PREVIOUS: Episode 8, “Pride & Joy”
Lord Porchester (or, Porchy, as Elizabeth calls him) proposes to a woman at a posh restaurant. Before she accepts, she wants to know if he’s still hung up on Elizabeth. Porchy assures her that he is. “For her, there was only ever Philip,” he says. This interaction sheds some light on the beginning of Elizabeth and Philip’s relationship, which we didn’t get to see on the show. Meanwhile, at Buckingham Palace, Philip is not earning that love. He comes home drunk, and Elizabeth pretends to be asleep. Their marriage is on the rocks now more than ever.
Elizabeth calls Porchy late at night to talk about her horses. She does love her horses, but does she love Porchy? When the two next meet at the racing track, Philip apparently thinks they’re getting a little too friendly, because he can’t stop glaring at them from a distance. Later, Porchy invites her to meet his fiancée, so it seems he really is over her. Of course, Margaret gets in Elizabeth’s face about this. She says that when Porchy was drunk, he confessed to her he still loves Elizabeth. Elizabeth doesn’t let it bother her. Why would Margaret even say anything? Just to mess with her sister in hopes that it’ll lead to a fight with Philip? She’s probably still stewing from when Elizabeth chastised her about acting totally inappropriately when she was briefly in charge last episode.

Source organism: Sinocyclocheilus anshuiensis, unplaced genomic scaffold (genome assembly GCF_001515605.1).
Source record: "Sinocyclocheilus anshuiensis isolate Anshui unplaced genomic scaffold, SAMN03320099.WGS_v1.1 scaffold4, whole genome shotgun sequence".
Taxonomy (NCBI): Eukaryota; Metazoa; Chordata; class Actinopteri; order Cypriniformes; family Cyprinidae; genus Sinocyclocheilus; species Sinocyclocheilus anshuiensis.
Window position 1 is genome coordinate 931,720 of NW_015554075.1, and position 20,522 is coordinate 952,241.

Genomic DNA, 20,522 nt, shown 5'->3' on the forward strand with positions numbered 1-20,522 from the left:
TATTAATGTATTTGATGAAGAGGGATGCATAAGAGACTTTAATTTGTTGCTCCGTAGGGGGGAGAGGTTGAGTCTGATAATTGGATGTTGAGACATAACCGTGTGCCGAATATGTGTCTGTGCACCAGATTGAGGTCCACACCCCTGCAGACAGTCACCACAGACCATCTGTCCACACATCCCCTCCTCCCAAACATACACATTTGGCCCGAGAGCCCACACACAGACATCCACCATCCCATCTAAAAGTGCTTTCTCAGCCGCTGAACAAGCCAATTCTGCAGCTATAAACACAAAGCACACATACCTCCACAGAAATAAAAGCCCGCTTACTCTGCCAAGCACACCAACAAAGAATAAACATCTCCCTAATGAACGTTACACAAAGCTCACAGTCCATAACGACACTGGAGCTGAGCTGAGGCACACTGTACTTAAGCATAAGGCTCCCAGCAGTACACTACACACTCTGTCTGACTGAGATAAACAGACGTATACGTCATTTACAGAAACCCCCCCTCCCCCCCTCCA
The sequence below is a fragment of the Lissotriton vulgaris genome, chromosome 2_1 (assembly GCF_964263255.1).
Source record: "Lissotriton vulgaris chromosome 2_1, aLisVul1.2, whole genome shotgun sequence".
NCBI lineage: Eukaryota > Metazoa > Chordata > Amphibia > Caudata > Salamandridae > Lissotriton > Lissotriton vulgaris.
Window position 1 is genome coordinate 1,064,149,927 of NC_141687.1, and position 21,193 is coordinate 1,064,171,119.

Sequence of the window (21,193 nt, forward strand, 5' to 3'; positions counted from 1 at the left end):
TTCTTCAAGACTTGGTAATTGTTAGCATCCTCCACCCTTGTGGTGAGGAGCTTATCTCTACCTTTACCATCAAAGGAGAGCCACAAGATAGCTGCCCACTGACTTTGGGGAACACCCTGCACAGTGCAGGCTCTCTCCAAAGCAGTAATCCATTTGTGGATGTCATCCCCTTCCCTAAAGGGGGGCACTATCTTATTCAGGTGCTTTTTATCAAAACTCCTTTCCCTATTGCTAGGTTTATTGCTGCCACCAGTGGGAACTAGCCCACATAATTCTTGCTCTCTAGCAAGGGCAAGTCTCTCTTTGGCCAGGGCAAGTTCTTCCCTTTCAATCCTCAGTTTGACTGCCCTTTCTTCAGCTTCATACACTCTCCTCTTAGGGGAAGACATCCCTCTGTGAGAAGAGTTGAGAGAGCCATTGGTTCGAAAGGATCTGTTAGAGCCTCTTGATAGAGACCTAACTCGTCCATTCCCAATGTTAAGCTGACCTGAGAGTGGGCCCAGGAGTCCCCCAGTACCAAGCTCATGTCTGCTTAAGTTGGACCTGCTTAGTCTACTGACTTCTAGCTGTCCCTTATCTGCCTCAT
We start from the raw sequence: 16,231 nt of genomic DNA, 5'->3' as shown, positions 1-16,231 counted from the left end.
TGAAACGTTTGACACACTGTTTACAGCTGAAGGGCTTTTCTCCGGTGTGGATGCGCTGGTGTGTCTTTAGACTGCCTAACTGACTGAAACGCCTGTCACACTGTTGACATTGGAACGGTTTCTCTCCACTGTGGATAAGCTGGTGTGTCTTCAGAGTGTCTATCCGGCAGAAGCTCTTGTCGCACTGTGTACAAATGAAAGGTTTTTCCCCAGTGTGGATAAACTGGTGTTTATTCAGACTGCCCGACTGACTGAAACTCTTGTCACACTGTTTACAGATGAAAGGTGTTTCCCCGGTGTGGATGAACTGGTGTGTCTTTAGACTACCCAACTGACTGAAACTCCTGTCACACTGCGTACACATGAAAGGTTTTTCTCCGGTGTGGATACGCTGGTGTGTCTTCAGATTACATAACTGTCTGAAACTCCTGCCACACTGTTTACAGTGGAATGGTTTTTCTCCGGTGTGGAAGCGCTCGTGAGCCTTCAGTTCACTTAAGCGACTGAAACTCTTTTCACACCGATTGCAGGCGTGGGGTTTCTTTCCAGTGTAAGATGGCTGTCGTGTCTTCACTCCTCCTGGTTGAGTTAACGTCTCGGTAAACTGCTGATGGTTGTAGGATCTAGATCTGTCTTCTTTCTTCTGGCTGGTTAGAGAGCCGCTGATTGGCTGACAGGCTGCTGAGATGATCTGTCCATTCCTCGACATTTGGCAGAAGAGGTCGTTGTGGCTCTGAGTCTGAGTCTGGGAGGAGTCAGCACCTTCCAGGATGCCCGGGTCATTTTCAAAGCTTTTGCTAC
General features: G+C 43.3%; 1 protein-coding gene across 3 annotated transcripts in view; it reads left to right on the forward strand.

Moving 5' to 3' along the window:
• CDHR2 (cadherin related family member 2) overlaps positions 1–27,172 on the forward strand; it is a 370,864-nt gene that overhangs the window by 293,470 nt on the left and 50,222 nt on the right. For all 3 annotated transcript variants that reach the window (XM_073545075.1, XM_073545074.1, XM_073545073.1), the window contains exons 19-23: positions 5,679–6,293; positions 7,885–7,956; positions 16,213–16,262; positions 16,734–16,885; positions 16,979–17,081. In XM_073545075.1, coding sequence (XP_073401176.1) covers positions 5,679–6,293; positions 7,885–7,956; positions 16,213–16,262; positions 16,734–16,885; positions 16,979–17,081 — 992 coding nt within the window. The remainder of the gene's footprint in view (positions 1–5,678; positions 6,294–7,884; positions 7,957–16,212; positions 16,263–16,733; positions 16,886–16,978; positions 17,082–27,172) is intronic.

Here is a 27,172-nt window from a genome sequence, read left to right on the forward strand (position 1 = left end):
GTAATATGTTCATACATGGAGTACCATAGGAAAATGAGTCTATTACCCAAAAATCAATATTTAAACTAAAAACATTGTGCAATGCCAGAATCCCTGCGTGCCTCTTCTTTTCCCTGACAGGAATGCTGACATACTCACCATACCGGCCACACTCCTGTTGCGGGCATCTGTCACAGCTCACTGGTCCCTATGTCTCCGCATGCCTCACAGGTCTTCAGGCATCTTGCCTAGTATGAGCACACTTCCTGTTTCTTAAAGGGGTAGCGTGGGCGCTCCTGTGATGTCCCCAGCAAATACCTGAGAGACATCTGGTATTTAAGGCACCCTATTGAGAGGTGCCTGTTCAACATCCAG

Meanwhile, Winston Churchill is getting his portrait done by English Modernist Graham Sutherland for his 80th birthday. He makes it very difficult, like he does with everything. Churchill is an amateur painter, and he butts in with his technical knowledge while sitting for the portrait before further annoying Sutherland with unsolicited advice about the execution. During a later session, Churchill is a little more accommodating. The men begin to talk candidly about their painting, and they realize that they’ve both lost children and took that pain and turned it into art. Churchill paints the fish pond in his yard over and over because he had it put in when his daughter Marigold died. We get a peek behind the great man’s gruff veneer and see that there’s something haunting him.
At his ceremony unveiling the painting, Churchill jokes about standing down but still refuses to actually do it. Hahaha, so funny! But actually, please retire. When the curtain is swept aside, the audience applauds at the work of art, but Churchill is angry. In the next scene, we learn why. He confronts Sutherland, telling him he hates the portrait and that it makes him look old and frail. Really, he’s in denial that he is old and frail, and Sutherland calls him out. Churchill knows he’s right and it’s that night that he decides to finally retire. Anthony Eden will be the new prime minister.
Elizabeth and Churchill have their final audience, and it gets sentimental. “However will I cope without you?” she asks. He replies, “You will be fine, ma’am. I have nothing more to teach you, which is why it’s time for me to leave.” The he kisses her on the forehead. Aww. Of course, it was time for him to leave ages ago, but let’s not ruin a sweet moment. As his car pulls away, he sees Eden pulling up. He stops the car and gets out to shake his hand. Churchill is making a surprisingly graceful exit from the title of Prime Minister.
NEXT: Elizabeth and Philip have a major fight